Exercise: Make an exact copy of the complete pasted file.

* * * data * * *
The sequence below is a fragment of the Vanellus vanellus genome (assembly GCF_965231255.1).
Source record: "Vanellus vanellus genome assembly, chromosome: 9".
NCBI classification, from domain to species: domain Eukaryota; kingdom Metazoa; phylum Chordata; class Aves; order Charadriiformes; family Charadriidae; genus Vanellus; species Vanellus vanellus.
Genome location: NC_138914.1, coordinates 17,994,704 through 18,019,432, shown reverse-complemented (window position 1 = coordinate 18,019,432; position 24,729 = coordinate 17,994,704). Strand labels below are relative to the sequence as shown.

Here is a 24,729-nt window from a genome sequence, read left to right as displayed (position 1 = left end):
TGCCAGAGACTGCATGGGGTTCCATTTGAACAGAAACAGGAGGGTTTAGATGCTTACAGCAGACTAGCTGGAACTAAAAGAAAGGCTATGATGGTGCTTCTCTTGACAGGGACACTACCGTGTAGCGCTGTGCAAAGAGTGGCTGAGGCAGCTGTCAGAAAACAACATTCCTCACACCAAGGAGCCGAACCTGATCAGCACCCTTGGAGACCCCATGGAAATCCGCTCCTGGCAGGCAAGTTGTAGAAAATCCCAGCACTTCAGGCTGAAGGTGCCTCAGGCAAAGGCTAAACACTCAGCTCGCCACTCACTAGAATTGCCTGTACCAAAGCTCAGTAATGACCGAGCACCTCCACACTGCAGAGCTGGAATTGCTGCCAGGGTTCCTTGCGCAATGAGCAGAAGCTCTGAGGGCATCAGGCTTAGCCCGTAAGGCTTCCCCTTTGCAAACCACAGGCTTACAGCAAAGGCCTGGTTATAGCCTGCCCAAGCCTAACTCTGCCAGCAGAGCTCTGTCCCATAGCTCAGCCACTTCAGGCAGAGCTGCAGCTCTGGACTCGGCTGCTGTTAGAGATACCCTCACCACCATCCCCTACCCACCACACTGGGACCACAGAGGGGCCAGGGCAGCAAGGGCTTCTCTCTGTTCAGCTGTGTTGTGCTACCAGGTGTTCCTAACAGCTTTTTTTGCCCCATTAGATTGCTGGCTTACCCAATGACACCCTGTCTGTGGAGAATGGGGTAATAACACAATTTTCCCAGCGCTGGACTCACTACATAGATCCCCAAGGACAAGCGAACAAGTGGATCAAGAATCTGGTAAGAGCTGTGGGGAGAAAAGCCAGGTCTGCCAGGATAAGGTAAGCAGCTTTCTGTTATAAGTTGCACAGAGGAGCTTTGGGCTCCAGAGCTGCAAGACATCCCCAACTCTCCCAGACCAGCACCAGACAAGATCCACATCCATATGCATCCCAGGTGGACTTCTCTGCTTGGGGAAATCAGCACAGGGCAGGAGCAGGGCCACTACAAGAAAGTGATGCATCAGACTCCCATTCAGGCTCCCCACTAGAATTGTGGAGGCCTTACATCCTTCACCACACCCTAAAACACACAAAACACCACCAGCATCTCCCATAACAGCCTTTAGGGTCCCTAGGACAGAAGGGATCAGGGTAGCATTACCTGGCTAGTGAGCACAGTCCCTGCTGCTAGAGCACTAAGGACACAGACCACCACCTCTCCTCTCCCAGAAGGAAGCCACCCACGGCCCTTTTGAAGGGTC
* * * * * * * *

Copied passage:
The sequence below is a fragment of the Vanellus vanellus genome (assembly GCF_965231255.1).
Source record: "Vanellus vanellus genome assembly, chromosome: 9".
NCBI classification, from domain to species: domain Eukaryota; kingdom Metazoa; phylum Chordata; class Aves; order Charadriiformes; family Charadriidae; genus Vanellus; species Vanellus vanellus.
Genome location: NC_138914.1, coordinates 17,994,704 through 18,019,432, shown reverse-complemented (window position 1 = coordinate 18,019,432; position 24,729 = coordinate 17,994,704). Strand labels below are relative to the sequence as shown.

Here is a 24,729-nt window from a genome sequence, read left to right as displayed (position 1 = left end):
TGCCAGAGACTGCATGGGGTTCCATTTGAACAGAAACAGGAGGGTTTAGATGCTTACAGCAGACTAGCTGGAACTAAAAGAAAGGCTATGATGGTGCTTCTCTTGACAGGGACACTACCGTGTAGCGCTGTGCAAAGAGTGGCTGAGGCAGCTGTCAGAAAACAACATTCCTCACACCAAGGAGCCGAACCTGATCAGCACCCTTGGAGACCCCATGGAAATCCGCTCCTGGCAGGCAAGTTGTAGAAAATCCCAGCACTTCAGGCTGAAGGTGCCTCAGGCAAAGGCTAAACACTCAGCTCGCCACTCACTAGAATTGCCTGTACCAAAGCTCAGTAATGACCGAGCACCTCCACACTGCAGAGCTGGAATTGCTGCCAGGGTTCCTTGCGCAATGAGCAGAAGCTCTGAGGGCATCAGGCTTAGCCCGTAAGGCTTCCCCTTTGCAAACCACAGGCTTACAGCAAAGGCCTGGTTATAGCCTGCCCAAGCCTAACTCTGCCAGCAGAGCTCTGTCCCATAGCTCAGCCACTTCAGGCAGAGCTGCAGCTCTGGACTCGGCTGCTGTTAGAGATACCCTCACCACCATCCCCTACCCACCACACTGGGACCACAGAGGGGCCAGGGCAGCAAGGGCTTCTCTCTGTTCAGCTGTGTTGTGCTACCAGGTGTTCCTAACAGCTTTTTTTGCCCCATTAGATTGCTGGCTTACCCAATGACACCCTGTCTGTGGAGAATGGGGTAATAACACAATTTTCCCAGCGCTGGACTCACTACATAGATCCCCAAGGACAAGCGAACAAGTGGATCAAGAATCTGGTAAGAGCTGTGGGGAGAAAAGCCAGGTCTGCCAGGATAAGGTAAGCAGCTTTCTGTTATAAGTTGCACAGAGGAGCTTTGGGCTCCAGAGCTGCAAGACATCCCCAACTCTCCCAGACCAGCACCAGACAAGATCCACATCCATATGCATCCCAGGTGGACTTCTCTGCTTGGGGAAATCAGCACAGGGCAGGAGCAGGGCCACTACAAGAAAGTGATGCATCAGACTCCCATTCAGGCTCCCCACTAGAATTGTGGAGGCCTTACATCCTTCACCACACCCTAAAACACACAAAACACCACCAGCATCTCCCATAACAGCCTTTAGGGTCCCTAGGACAGAAGGGATCAGGGTAGCATTACCTGGCTAGTGAGCACAGTCCCTGCTGCTAGAGCACTAAGGACACAGACCACCACCTCTCCTCTCCCAGAAGGAAGCCACCCACGGCCCTTTTGAAGGGTC